Since Microsoft took positive action against the ZeroAccess botnet at the beginning of December, SophosLabs has been paying close attention to see how the owners would attempt to revitalise the botnet and return it to profitability.
Microsoft has now declared that the authors have effectively “decided to surrender control of the botnet.”
So, based on our own statistics do we at SophosLabs agree with that claim?
The takedown efforts of early December centered around the servers used by the various plugins that ZeroAccess downloads from its P2P network.
These server addresses are also retrieved from files downloaded through the network, so the obvious way to make the botnet do something useful again is to seed new server addresses into the network.
However, Microsoft’s team knew this and were monitoring the botnet for new plugins. As soon as new server addresses appeared Microsoft acted very quickly in conjunction with law enforcement to make the servers inoperable.
The last version of each plugin seeded into the network contains the surrender message “White flag”, suggesting that the authors have given up on this course of action. The plugin files either contain a resource that just holds the text “WHITE FLAG” or only contain code to write the message to the kernel debugger:
We can see from the time stamp on each of these plugins that once the decision was made to give up trying to reawaken the botnet, new versions were signed and pushed out in very close range of each other:
The ZeroAccess botnet has always managed to maintain a very large size by ensuring that huge amounts of new droppers are pushed onto the internet every day.
Our measurements show that the ZeroAccess authors are no longer growing or even maintaining the size of the botnet as the numbers of new droppers have all but dried up over the last few weeks.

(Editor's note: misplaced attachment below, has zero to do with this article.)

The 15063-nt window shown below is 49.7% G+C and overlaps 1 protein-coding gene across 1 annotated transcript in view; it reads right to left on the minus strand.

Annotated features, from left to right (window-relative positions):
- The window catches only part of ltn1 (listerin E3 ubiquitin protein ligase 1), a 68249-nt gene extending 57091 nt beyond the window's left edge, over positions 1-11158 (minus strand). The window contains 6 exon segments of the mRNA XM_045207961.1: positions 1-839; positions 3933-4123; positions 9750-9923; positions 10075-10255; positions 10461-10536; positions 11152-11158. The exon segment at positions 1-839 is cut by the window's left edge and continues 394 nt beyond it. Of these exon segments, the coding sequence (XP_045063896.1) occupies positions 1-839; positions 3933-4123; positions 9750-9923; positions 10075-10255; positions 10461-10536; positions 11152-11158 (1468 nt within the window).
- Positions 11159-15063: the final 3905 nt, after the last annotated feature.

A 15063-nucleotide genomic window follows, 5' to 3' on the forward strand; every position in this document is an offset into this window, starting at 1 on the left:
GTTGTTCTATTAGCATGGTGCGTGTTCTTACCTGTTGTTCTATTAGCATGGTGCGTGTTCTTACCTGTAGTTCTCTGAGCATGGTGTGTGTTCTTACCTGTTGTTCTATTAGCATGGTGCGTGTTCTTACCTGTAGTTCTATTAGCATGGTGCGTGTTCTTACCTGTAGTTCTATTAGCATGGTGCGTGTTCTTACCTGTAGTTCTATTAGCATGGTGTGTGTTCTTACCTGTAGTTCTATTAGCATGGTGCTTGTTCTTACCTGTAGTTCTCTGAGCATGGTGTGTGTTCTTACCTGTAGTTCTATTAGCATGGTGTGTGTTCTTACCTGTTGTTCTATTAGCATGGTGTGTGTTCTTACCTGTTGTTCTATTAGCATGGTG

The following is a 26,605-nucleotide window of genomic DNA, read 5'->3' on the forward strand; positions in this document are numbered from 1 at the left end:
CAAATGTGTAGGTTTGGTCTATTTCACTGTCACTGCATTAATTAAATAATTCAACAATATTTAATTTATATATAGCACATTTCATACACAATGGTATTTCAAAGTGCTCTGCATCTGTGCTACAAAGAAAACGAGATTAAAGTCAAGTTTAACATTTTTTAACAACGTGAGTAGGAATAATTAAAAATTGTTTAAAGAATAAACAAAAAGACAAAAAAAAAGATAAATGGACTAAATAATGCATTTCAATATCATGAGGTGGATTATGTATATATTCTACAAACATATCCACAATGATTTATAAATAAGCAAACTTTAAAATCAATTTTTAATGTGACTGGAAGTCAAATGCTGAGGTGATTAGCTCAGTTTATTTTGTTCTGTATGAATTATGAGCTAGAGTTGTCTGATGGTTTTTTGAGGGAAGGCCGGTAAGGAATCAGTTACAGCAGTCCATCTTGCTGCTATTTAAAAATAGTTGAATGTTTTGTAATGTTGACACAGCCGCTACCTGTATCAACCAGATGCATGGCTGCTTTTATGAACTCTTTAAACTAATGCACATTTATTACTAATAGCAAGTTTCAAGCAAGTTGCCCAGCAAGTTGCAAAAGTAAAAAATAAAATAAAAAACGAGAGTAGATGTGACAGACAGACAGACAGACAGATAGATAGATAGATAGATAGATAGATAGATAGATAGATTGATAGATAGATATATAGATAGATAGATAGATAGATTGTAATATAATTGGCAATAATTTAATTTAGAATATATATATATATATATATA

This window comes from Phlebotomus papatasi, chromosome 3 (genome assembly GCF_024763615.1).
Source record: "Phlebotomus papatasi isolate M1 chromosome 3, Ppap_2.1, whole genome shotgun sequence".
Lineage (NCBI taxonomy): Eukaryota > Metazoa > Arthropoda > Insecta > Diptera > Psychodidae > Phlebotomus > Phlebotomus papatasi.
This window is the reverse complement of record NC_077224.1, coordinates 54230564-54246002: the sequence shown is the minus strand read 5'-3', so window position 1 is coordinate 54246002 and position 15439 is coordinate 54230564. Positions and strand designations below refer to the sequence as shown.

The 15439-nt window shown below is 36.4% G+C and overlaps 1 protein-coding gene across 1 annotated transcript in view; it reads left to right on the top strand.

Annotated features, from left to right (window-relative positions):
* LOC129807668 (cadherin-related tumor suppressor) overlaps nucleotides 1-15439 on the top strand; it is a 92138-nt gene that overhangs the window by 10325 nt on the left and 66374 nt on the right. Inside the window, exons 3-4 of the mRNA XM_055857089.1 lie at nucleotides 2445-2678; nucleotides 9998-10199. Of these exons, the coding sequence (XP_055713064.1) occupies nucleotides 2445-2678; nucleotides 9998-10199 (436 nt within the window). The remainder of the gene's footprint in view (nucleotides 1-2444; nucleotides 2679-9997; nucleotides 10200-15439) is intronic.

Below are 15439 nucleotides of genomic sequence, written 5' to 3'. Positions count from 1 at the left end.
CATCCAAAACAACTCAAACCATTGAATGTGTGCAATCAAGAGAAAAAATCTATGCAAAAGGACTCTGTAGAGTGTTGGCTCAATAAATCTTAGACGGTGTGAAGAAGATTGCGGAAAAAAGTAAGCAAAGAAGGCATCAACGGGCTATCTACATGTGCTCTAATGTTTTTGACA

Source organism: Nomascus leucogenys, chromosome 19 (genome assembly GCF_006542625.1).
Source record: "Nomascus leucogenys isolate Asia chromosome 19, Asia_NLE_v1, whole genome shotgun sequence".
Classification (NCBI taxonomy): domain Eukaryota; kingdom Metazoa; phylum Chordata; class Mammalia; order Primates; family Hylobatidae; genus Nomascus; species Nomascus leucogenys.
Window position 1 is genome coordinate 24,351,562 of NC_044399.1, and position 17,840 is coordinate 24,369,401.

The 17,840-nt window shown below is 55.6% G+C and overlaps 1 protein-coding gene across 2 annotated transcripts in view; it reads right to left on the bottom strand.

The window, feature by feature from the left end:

This is also reflected in the number of detections we are seeing on customer machines, as existing ZeroAccess infections are cleaned up and no longer replaced with new infections.
The ZeroAccess botnet has undoubtedly received the most devastating blow it has ever experienced during its lifetime.
It seems that, for now at least, the botnet owners have given up, with no new plugins being pushed into the P2P network and no new droppers released onto the internet.
The owners still have the capability to try to make the botnet work again as they can seed new files into the network, but with no new droppers being pushed the size of the botnet is rapidly decreasing.
It seems Microsoft’s strategy has been very successful against ZeroAccess, indeed, it was one of the actions we suggested in our paper of 2012 – The ZeroAccess Botnet: Mining and Fraud for Massive Financial Gain.
I am hopeful that we will also see arrests, but if those responsible manage to evade capture then it seems likely that the next step in ZeroAccess’ evolution will be a new version of the P2P protocol and perhaps a new plugin architecture that is less reliant on fixed server addresses for its operation.